Uveitis is predominantly a disease of adults, with children representing approximately 5–10 % [4]. However, the risk of delayed diagnosis and onset of complications at a young age makes this an important clinical problem. The overall incidence of uveitis in the paediatric population, reported in a study from Finland, was 4.3 per 100,000/year and prevalence of 27.9 per 100,000 [5]. When broken down by aetiology, the prevalence of JIA-U among all causes of paediatric uveitis varies widely by referral centre, ranging from 15–67 % across centres in Europe, North America and Israel [4, 69]. The variation in these figures may partly be due to the referral cohorts from which the patients are selected, however, it should also be noted that uveitis can precede a diagnosis of arthritis in 3–7 % of children with JIA [10] and thus children presenting with uveitis need careful assessment for underlying systemic or infectious disease. When looking specifically at the prevalence of uveitis in those patients already known to have JIA, estimates of prevalence ranges from 11.6 % [11] to 30 % [12] although overall it appears to be decreasing over the past decade. Thus there is a well-established, reciprocal link between JIA and uveitis; uveitis is a frequent finding in JIA patients as well as JIA being a common underlying cause for the condition in children.

Regarding disease pattern, in one study where 13.1 % of 1081 JIA patients developed uveitis, chronic anterior uveitis was predominant (68.3 %) [13]. However, acute anterior disease (16.2 %), recurrent anterior disease (12 %) and panuveitis (3.5 %) were also encountered.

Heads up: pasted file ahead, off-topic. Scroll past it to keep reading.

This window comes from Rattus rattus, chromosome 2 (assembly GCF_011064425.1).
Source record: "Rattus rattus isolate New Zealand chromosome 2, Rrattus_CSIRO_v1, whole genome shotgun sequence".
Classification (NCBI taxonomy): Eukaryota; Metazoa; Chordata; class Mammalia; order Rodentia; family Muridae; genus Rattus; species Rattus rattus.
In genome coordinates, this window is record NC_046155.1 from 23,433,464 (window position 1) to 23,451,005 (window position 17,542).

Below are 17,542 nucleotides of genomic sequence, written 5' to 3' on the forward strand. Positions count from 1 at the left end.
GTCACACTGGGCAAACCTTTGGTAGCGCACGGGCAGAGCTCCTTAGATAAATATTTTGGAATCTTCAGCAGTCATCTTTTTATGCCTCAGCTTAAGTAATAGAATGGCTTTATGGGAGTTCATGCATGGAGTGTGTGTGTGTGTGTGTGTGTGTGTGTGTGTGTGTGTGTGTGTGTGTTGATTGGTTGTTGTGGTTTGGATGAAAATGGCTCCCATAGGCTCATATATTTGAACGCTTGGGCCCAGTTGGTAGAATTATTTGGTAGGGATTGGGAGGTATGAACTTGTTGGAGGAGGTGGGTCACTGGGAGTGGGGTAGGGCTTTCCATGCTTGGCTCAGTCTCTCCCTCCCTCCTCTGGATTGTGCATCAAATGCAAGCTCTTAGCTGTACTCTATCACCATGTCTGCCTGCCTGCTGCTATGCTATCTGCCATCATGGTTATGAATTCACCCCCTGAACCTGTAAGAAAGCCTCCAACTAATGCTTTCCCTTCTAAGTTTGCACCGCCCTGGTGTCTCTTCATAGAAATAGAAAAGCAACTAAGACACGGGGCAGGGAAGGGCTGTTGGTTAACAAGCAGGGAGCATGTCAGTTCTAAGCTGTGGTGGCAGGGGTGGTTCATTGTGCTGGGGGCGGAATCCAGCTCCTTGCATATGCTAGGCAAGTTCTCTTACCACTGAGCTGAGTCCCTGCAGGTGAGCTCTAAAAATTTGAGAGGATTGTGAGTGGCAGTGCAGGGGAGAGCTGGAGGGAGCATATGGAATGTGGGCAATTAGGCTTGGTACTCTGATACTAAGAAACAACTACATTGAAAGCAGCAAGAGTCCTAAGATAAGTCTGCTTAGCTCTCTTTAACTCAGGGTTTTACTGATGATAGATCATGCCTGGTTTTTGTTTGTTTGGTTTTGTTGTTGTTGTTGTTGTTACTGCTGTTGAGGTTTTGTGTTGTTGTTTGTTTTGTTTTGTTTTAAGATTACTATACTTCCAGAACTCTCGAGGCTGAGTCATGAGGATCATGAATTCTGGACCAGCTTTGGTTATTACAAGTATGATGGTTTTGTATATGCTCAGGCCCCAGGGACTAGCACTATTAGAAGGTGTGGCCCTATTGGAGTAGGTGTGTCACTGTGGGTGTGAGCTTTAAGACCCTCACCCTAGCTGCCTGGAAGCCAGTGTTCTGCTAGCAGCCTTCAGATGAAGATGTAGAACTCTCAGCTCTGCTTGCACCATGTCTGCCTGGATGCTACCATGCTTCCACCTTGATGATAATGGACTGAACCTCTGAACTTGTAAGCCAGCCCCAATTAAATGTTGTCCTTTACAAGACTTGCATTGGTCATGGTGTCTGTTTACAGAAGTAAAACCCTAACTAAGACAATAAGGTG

A number of risk factors for JIA-U have been identified. These include gender, JIA category, age of onset, and ANA and HLA-B27 positivity [3, 10, 12, 14]. A younger age, female gender, oligoarticular disease and presence of ANA are risk factors for chronic anterior uveitis. In contrast, being male with HLA-B27 and ERA predispose to acute anterior uveitis. The interplay between individual risk factors is likely to be complex and inter-dependent. For example, in a retrospective study of 1047 patients with JIA, the risk of developing uveitis was age-dependent in girls, but not boys [15]. The impact of ethnicity on JIA-U is unclear. Early studies identified JIA-U in many different ethnic groups and suggested ethnicity did not play a role [16]. More recent studies have suggested that those of European descent are at increased risk of JIA-U compared to the at-risk local population [17].

Pathogenesis

Despite the well-documented link between JIA and uveitis, the reason for uveal inflammation is not well understood. It is likely that the pathophysiology of JIA-U involves both genetic and environmental elements. The genetic basis for JIA-U is likely to be complex; despite familial cases having been reported [18], monogenic or Mendelian patterns of inheritance have not been identified [19].

Most JIA-associated genes lie within the human leucocyte antigen (HLA) region, and this association supports the theory of JIA-U being an autoimmune disorder. Studies looking at the association between risk of JIA-U and HLA subtype have conflicted, however HLA alleles which confer risk have been identified when looking at HLA alleles within particular JIA categories. In patients with oligoarticular JIA, chronic anterior uveitis has been associated with the HLA-DR5 haplotype [20] and HLA-DRB1*1104 allele [21]. In particular the combination of HLA-DRB1*1104 and HLA-DPB1*0201 alleles is linked with a 7.7-fold increased risk of chronic uveitis. HLA-B27 is classically seen in ERA and confers an increased risk of acute anterior uveitis in this patient group [22]. HLA-DR1 is the only HLA allele which has repeatedly been shown to be protective against chronic anterior uveitis associated with JIA [23]. Additionally, there is evidence that HLA associations are temporal with HLA alleles conferring protection or susceptibility to JIA at different ages; some alleles confer protection in early children but increase risk of JIA-associated uveitis in later childhood [24].